The cool, controlled India of E.M. Forester‘s famed novel A Passage to India is being shattered to bits this week in Aspen, as the city hosts the 32nd annual Aspen Summer Words Literary Festival. Running now through Thursday, the festival has brought together India’s foremost writers (all write in English) and asked them to speak about what compels their writing.
In his opening speech, Salman Rushdie, acclaimed author of Midnight’s Children, said India’s heat, noise, and crowds fill his religious and political novels, and the six other India authors in attendance agreed. Their works, all of which pertain to the last 30 years of Indian literary tradition, reflect heat and crowds, while also engaging themes like immigration, family, and modern and orthodox India.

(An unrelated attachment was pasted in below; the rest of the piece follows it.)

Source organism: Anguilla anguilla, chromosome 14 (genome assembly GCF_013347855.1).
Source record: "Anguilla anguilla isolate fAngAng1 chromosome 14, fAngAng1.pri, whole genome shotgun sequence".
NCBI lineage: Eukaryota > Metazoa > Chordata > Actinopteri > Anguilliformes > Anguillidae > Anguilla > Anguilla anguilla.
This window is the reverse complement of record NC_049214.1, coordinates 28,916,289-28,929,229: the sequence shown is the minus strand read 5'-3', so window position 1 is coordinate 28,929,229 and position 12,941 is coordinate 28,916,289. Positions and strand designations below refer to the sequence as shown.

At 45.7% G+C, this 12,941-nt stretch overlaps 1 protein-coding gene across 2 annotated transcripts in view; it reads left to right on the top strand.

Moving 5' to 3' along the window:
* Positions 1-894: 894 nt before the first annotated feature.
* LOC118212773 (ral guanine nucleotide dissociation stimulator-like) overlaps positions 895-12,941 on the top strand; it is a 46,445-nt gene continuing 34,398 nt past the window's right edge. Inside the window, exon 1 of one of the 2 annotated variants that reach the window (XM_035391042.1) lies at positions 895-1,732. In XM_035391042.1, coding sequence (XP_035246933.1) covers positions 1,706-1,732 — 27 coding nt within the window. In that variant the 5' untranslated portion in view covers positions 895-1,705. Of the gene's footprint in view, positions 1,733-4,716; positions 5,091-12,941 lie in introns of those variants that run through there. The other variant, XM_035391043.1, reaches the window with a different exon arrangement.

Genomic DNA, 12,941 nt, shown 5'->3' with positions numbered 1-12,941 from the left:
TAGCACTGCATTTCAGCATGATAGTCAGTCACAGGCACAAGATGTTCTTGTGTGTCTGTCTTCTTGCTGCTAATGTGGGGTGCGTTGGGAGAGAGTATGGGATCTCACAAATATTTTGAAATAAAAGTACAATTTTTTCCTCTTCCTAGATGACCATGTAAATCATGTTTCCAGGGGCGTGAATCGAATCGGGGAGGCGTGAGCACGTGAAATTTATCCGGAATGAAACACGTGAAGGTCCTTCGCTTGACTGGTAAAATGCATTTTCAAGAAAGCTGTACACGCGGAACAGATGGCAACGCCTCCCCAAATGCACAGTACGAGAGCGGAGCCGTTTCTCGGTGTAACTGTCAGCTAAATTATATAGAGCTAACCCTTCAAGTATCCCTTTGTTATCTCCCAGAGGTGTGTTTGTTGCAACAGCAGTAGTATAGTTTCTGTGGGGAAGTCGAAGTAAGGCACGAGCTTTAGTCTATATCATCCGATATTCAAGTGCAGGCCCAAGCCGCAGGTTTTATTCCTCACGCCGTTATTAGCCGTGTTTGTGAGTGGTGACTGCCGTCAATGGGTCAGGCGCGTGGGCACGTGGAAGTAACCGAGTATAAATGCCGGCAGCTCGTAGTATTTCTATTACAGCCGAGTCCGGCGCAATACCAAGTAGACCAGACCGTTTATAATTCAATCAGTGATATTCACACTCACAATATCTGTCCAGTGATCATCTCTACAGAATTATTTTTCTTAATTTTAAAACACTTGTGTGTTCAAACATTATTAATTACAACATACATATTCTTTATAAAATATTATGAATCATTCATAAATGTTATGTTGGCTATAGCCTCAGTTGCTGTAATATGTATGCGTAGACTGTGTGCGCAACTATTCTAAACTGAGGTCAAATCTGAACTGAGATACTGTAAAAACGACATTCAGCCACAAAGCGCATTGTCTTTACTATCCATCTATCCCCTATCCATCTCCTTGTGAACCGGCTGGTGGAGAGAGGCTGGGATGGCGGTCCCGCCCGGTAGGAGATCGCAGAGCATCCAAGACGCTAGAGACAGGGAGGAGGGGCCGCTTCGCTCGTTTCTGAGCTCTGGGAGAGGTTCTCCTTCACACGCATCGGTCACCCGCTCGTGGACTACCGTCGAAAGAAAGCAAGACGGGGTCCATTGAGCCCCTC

Throughout the week, these authors will continue to discuss essence of modern Indian literature, but if Aspen is too far for the workweek, here’s the shortlist of who’s at the festival and what you should be reading: Salman Rushdie What he writes: Controversial religious and political novels. Read: Midnight’s Children, The Satanic Verses Anita Rau Bad www.anitaraubadami.ca What she writes: Musical and colorful stories about Indian family life. Read: The Hero’s Walk, Can You Hear the Nightbird Call? Chitra Banerjee Divakaruni www.chitradivakaruni.com What she writes: Stories inspired by Indian folklore, immigration, and women’s issues. Read: Queen of Dreams, Mistress of Spices David Davidar What he writes: Fiction questioning religion in modern India. Read: The Solitude of Emperors, The House of Blue Mangos Indu Sundaresan www.indusundaresan.com What she writes: Historical novels about India’s recent and not-so-recent past. Read: The Splendor of Silence, The Twentieth Wife Manil Suri (pictured) www.manilsuri.com What he writes: Novels that confront traditional and modern India. Read: The Age of Shiva, The Death of Vishnu Shashi Tharoor www.shashitharoor.com What he writes: Non-fiction and fiction that puts India in modern context. Read: The Great Indian Novel, India: From Midnight to the Millennium